Personal tools
log in | join | help

Expert Advice: Architects' 10 Favorite Closet Picks

by LiveModern Webmaster last modified Sep 13, 2013 01:05 AM
Editorial Rating: 1 2 3 4 5
Average Rating: 1 2 3 4 5 ( 0 votes)
by Meredith Swinehart last modified Sep 12, 2013

Last week, we profiled 10 of the most beautiful—and functional—closet systems around. Today, architect and designer members of our Professional Directory share the closet systems they specify for their own clients, from custom and high-end to bargain priced. For Julie's picks, see 10 Easy Pieces: Modular Closet Systems, High to Low . Above: In a client's 650-square-foot Chelsea loft, Robert Garneau of  Studio Garneau  designed an efficient closet and shelving system replete with pull-down rods and door mirrors, all built by a local woodworker. Says Garneau, "In places like NYC it's often necessary to go custom in order to use every square inch." For details on the loft and its envy-inducing closets, see The Architect Is In: A Tiny Live/Work Loft Made Large .  Above: Henrybuilt , an American designer of built-in kitchen systems, also offers customizable closet solutions that include features like electrical outlets built into shelving, leather-lined drawers, and hidden laundry baskets held in place by concealed magnets. Architect Jack Wettling (see below) specifies Henrybuilt when he's not designing custom systems for his clients. Photos via Henrybuilt .  Above: UK architects Stiff + Trevillion  like to partner with bespoke furniture company  Knuckey Furniture  in West Sussex, England, where two woodworkers fulfill their custom orders by hand in a tiny workshop. Here, a custom closet system in American white oak illustrates Knuckey's exceptional craftsmanship. Above: On the high end, architect Amy Alper  loves Poliform closets. Her "low" pick is Elfa from The Container Store. Alper has used the system in a client's laundry room as well as in her own home. She cites its merits as being sturdy, simple, and above all, flexible (which, says Alper, California Closets are not). Its flexibility means it can be easily dressed up with trim pieces and custom features, making Elfa suitable in any situation. Photo via The Container Store . (N.B. Elfa is currently on sale at The Container Store, down 25 percent.) Above: NYC-based  Jordan Parnass Digital Architecture  designed a custom oak-veneer millwork closet and drawer system for his sons' room in his family's Boerum Hill, Brooklyn house. The system includes clothes hanging space, dresser drawers, bookshelves, a linen closet, a toy cabinet, recessed bunkbed cubbies, and adjustable desks. Above: Kriste Michelini (of SF Bay Area-based  Kriste Michelini Interiors ) and Meg Joannides (of LA-based MLK Studio ) both recommend Italian  Poliform closet systems to their clients. The Ubik walk-in system shown here features glass-front drawers, pull-out shoe racks, and multiple shirt trays for easy organizing. Says Joannides, "They are on the 'high' side price wise, but it's worth it in the long run." Photo via Poliform .  Above: SF Bay Area designer Nicole Hollis  loves Italian design house Porro  for their stylish systems. Says Hollis, "They have cutting-edge hardware and the most beautiful finishes and colors." The Scorrevole system shown here is meant to be a walk-in closet that takes the shape of a wardrobe. Photo via Porro .  Above: For an affordable modern closet, Nashville residential architect Marcus DiPietro  likes the no-nonsense Rakks system's aluminum poles and rods. Here, DiPietro used Rakks components for a home closet with custom-made cabinets and shelves. Above: Over time, SF-based Boor Bridges Architecture  has found that using a quality custom cabinet shop provides a far superior product at only a small upcharge over California Closets. As architect Bonnie Bridges notes, "We have tried to like California Closets as they have so many showrooms and clients are comfortable with the idea of using them, but the quality leaves a lot to be desired." On recent projects, the firm has partnered with  Deegan Woodworks . Here, a custom laundry and clothing system for a house in Pacific Heights.  Above: For this NoHo loft, NYC-based  Wettling Architects  designed a closet system with burled walnut millwork and completely customized interiors. They used a variety of inserts from  Häfele , like fold-out ironing boards and slide-out hampers, tailored to their client's needs. "Going custom allows us to respond creatively to individual lifestyles and needs, and to address each client's preferences with total flexibility within their given space." For more of our closet picks, go to 10 Easy Pieces: Modular Closet Systems, High to Low and 5 Favorites: Closet Storage Systems .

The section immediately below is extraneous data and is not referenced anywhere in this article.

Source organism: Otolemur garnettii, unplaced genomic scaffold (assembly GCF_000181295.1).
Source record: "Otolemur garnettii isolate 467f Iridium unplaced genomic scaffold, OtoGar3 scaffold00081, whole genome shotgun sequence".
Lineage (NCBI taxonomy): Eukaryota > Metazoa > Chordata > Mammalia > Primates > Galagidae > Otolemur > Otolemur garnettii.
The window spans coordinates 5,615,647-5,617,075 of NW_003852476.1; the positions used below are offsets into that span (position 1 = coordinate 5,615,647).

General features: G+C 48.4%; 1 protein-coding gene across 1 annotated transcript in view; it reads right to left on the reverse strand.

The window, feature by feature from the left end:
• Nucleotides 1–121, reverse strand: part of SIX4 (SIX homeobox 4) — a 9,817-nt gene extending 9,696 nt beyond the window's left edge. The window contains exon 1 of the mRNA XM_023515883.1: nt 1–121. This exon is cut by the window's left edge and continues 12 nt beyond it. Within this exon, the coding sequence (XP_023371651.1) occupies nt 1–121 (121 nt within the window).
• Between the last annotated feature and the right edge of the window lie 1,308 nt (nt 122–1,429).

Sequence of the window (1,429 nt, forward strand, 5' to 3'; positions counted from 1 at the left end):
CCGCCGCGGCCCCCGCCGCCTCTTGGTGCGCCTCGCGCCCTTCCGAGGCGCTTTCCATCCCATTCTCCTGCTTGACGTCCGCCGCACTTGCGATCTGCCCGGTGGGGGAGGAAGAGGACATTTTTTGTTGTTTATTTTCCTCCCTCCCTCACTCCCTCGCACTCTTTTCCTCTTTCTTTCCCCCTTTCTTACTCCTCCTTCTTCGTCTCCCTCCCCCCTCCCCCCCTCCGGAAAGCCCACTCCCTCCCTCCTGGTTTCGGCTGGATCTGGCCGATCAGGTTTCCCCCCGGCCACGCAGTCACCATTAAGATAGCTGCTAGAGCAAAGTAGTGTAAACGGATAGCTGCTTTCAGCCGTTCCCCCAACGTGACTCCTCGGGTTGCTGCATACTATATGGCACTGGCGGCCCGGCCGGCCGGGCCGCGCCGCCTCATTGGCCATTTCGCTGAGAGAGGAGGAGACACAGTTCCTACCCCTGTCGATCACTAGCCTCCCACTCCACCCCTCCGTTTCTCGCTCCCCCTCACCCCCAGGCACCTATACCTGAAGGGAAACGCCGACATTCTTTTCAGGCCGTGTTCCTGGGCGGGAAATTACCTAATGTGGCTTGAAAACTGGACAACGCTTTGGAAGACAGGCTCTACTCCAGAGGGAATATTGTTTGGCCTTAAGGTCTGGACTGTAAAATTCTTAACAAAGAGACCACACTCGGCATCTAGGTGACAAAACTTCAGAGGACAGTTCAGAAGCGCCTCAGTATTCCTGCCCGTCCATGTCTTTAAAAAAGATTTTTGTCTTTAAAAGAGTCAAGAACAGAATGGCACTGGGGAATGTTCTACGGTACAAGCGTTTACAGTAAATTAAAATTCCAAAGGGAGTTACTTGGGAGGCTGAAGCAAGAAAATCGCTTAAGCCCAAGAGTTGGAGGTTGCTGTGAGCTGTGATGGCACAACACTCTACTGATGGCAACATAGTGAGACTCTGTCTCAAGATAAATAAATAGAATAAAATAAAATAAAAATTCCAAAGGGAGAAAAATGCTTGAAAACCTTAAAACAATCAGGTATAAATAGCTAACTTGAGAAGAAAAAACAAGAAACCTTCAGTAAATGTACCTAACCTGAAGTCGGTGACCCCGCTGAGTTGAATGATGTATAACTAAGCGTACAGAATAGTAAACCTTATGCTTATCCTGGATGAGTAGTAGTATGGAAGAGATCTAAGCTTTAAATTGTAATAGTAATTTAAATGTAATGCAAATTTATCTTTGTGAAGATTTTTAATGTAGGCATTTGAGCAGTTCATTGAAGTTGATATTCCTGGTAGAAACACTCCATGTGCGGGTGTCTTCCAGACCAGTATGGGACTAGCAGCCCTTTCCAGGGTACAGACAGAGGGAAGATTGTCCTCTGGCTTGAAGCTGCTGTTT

Website migration, maintenance and customization provided by Grafware.